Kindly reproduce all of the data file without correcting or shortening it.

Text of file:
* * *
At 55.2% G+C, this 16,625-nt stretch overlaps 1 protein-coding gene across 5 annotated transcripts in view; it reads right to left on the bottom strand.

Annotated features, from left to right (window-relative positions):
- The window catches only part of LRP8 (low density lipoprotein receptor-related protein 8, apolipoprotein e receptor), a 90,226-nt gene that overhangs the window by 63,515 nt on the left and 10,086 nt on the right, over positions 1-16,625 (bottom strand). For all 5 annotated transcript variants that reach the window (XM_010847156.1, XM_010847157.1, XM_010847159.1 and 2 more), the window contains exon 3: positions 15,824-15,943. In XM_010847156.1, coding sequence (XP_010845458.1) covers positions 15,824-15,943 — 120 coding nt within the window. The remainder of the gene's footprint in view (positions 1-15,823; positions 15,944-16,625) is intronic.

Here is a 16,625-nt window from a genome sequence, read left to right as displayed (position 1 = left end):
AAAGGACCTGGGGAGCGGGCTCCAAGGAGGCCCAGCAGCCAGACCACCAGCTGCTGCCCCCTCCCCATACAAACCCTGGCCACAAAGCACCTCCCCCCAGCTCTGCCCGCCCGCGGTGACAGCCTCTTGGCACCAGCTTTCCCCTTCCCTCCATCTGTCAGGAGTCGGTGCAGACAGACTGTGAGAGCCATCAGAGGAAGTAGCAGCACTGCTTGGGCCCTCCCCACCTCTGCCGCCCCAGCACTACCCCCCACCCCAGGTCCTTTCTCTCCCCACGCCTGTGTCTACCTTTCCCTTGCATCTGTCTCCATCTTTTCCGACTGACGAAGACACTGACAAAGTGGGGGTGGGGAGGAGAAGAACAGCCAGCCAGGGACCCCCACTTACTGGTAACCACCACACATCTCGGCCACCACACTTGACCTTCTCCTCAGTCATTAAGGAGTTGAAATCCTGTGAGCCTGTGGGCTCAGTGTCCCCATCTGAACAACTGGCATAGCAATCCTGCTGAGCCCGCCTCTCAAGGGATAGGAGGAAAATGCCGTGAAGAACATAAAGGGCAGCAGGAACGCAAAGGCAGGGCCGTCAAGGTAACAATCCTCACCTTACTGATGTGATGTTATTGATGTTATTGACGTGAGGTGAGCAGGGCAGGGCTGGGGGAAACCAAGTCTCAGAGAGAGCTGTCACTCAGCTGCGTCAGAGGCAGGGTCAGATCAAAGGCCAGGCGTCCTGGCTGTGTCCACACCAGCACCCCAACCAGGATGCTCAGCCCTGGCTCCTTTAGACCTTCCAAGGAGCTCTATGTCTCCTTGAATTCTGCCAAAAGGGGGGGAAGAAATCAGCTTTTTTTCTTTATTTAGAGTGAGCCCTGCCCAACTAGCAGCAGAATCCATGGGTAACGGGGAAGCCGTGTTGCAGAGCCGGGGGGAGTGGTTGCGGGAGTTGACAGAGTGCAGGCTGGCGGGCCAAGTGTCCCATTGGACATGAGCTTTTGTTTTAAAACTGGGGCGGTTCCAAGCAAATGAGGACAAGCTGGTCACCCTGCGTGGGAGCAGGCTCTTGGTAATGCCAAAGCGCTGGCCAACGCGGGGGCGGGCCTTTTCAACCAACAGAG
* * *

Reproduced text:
At 55.2% G+C, this 16,625-nt stretch overlaps 1 protein-coding gene across 5 annotated transcripts in view; it reads right to left on the bottom strand.

Annotated features, from left to right (window-relative positions):
- The window catches only part of LRP8 (low density lipoprotein receptor-related protein 8, apolipoprotein e receptor), a 90,226-nt gene that overhangs the window by 63,515 nt on the left and 10,086 nt on the right, over positions 1-16,625 (bottom strand). For all 5 annotated transcript variants that reach the window (XM_010847156.1, XM_010847157.1, XM_010847159.1 and 2 more), the window contains exon 3: positions 15,824-15,943. In XM_010847156.1, coding sequence (XP_010845458.1) covers positions 15,824-15,943 — 120 coding nt within the window. The remainder of the gene's footprint in view (positions 1-15,823; positions 15,944-16,625) is intronic.

Here is a 16,625-nt window from a genome sequence, read left to right as displayed (position 1 = left end):
AAAGGACCTGGGGAGCGGGCTCCAAGGAGGCCCAGCAGCCAGACCACCAGCTGCTGCCCCCTCCCCATACAAACCCTGGCCACAAAGCACCTCCCCCCAGCTCTGCCCGCCCGCGGTGACAGCCTCTTGGCACCAGCTTTCCCCTTCCCTCCATCTGTCAGGAGTCGGTGCAGACAGACTGTGAGAGCCATCAGAGGAAGTAGCAGCACTGCTTGGGCCCTCCCCACCTCTGCCGCCCCAGCACTACCCCCCACCCCAGGTCCTTTCTCTCCCCACGCCTGTGTCTACCTTTCCCTTGCATCTGTCTCCATCTTTTCCGACTGACGAAGACACTGACAAAGTGGGGGTGGGGAGGAGAAGAACAGCCAGCCAGGGACCCCCACTTACTGGTAACCACCACACATCTCGGCCACCACACTTGACCTTCTCCTCAGTCATTAAGGAGTTGAAATCCTGTGAGCCTGTGGGCTCAGTGTCCCCATCTGAACAACTGGCATAGCAATCCTGCTGAGCCCGCCTCTCAAGGGATAGGAGGAAAATGCCGTGAAGAACATAAAGGGCAGCAGGAACGCAAAGGCAGGGCCGTCAAGGTAACAATCCTCACCTTACTGATGTGATGTTATTGATGTTATTGACGTGAGGTGAGCAGGGCAGGGCTGGGGGAAACCAAGTCTCAGAGAGAGCTGTCACTCAGCTGCGTCAGAGGCAGGGTCAGATCAAAGGCCAGGCGTCCTGGCTGTGTCCACACCAGCACCCCAACCAGGATGCTCAGCCCTGGCTCCTTTAGACCTTCCAAGGAGCTCTATGTCTCCTTGAATTCTGCCAAAAGGGGGGGAAGAAATCAGCTTTTTTTCTTTATTTAGAGTGAGCCCTGCCCAACTAGCAGCAGAATCCATGGGTAACGGGGAAGCCGTGTTGCAGAGCCGGGGGGAGTGGTTGCGGGAGTTGACAGAGTGCAGGCTGGCGGGCCAAGTGTCCCATTGGACATGAGCTTTTGTTTTAAAACTGGGGCGGTTCCAAGCAAATGAGGACAAGCTGGTCACCCTGCGTGGGAGCAGGCTCTTGGTAATGCCAAAGCGCTGGCCAACGCGGGGGCGGGCCTTTTCAACCAACAGAG